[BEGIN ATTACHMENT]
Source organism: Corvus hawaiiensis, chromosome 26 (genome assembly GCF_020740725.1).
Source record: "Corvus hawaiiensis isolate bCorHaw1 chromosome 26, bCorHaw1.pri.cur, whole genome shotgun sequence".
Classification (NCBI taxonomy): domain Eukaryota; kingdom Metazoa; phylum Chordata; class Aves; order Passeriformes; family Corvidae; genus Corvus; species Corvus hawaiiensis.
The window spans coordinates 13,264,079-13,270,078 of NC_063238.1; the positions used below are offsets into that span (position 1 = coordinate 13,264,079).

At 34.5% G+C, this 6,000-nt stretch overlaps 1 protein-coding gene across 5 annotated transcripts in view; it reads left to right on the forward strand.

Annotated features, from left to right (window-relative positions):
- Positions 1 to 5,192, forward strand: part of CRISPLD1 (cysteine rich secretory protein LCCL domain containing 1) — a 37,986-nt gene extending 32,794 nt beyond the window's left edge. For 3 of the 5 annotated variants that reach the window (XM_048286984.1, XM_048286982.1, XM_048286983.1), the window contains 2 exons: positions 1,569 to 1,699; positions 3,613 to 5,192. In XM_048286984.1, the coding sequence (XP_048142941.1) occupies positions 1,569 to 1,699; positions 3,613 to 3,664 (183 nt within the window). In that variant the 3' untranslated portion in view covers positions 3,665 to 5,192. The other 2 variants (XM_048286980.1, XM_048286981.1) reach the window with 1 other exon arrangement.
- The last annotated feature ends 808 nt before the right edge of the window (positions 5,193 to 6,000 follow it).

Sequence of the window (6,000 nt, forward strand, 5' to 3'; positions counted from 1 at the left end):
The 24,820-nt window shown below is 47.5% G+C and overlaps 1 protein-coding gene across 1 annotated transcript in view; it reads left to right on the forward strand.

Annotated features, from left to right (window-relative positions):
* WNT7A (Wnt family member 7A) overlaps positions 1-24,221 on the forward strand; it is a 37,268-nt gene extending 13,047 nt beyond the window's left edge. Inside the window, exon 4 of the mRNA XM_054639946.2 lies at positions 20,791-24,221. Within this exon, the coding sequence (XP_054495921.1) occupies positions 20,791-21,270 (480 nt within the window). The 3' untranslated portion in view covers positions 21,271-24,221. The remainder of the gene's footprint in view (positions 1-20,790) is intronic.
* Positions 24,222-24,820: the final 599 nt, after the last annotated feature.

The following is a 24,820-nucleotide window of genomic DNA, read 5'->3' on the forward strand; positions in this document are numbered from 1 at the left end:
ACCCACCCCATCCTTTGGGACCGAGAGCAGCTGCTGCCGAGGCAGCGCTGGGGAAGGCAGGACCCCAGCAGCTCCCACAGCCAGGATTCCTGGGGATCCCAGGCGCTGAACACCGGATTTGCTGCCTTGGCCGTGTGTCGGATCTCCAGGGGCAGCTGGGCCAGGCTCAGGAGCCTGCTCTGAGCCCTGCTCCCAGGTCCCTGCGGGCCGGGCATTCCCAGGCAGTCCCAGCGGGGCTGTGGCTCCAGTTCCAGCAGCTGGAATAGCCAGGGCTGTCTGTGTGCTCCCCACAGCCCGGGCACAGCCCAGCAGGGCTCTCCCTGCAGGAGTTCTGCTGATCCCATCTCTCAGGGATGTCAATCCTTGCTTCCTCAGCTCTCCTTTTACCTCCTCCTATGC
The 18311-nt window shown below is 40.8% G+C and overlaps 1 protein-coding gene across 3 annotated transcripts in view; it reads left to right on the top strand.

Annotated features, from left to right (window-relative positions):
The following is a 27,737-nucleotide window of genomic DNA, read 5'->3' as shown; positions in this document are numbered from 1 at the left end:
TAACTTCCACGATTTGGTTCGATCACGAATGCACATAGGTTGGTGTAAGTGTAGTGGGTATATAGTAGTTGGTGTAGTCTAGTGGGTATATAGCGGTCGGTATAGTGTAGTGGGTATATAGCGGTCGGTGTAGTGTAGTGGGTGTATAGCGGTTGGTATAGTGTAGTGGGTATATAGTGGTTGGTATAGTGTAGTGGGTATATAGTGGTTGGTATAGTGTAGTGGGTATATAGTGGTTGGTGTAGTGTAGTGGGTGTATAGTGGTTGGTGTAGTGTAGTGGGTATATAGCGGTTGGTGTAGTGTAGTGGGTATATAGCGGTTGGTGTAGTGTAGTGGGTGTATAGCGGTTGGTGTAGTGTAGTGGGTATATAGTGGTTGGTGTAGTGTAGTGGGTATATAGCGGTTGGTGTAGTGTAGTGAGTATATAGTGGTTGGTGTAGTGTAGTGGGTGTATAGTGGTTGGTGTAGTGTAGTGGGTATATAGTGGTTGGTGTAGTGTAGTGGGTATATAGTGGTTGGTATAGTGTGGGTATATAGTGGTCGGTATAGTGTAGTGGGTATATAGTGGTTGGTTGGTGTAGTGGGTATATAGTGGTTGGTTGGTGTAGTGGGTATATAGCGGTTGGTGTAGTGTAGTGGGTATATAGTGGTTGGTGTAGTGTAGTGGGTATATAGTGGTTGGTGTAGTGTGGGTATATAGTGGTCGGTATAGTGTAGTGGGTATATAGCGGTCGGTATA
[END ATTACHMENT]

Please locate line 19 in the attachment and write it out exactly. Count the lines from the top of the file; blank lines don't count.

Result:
TAACTTCCACGATTTGGTTCGATCACGAATGCACATAGGTTGGTGTAAGTGTAGTGGGTATATAGTAGTTGGTGTAGTCTAGTGGGTATATAGCGGTCGGTATAGTGTAGTGGGTATATAGCGGTCGGTGTAGTGTAGTGGGTGTATAGCGGTTGGTATAGTGTAGTGGGTATATAGTGGTTGGTATAGTGTAGTGGGTATATAGTGGTTGGTATAGTGTAGTGGGTATATAGTGGTTGGTGTAGTGTAGTGGGTGTATAGTGGTTGGTGTAGTGTAGTGGGTATATAGCGGTTGGTGTAGTGTAGTGGGTATATAGCGGTTGGTGTAGTGTAGTGGGTGTATAGCGGTTGGTGTAGTGTAGTGGGTATATAGTGGTTGGTGTAGTGTAGTGGGTATATAGCGGTTGGTGTAGTGTAGTGAGTATATAGTGGTTGGTGTAGTGTAGTGGGTGTATAGTGGTTGGTGTAGTGTAGTGGGTATATAGTGGTTGGTGTAGTGTAGTGGGTATATAGTGGTTGGTATAGTGTGGGTATATAGTGGTCGGTATAGTGTAGTGGGTATATAGTGGTTGGTTGGTGTAGTGGGTATATAGTGGTTGGTTGGTGTAGTGGGTATATAGCGGTTGGTGTAGTGTAGTGGGTATATAGTGGTTGGTGTAGTGTAGTGGGTATATAGTGGTTGGTGTAGTGTGGGTATATAGTGGTCGGTATAGTGTAGTGGGTATATAGCGGTCGGTATA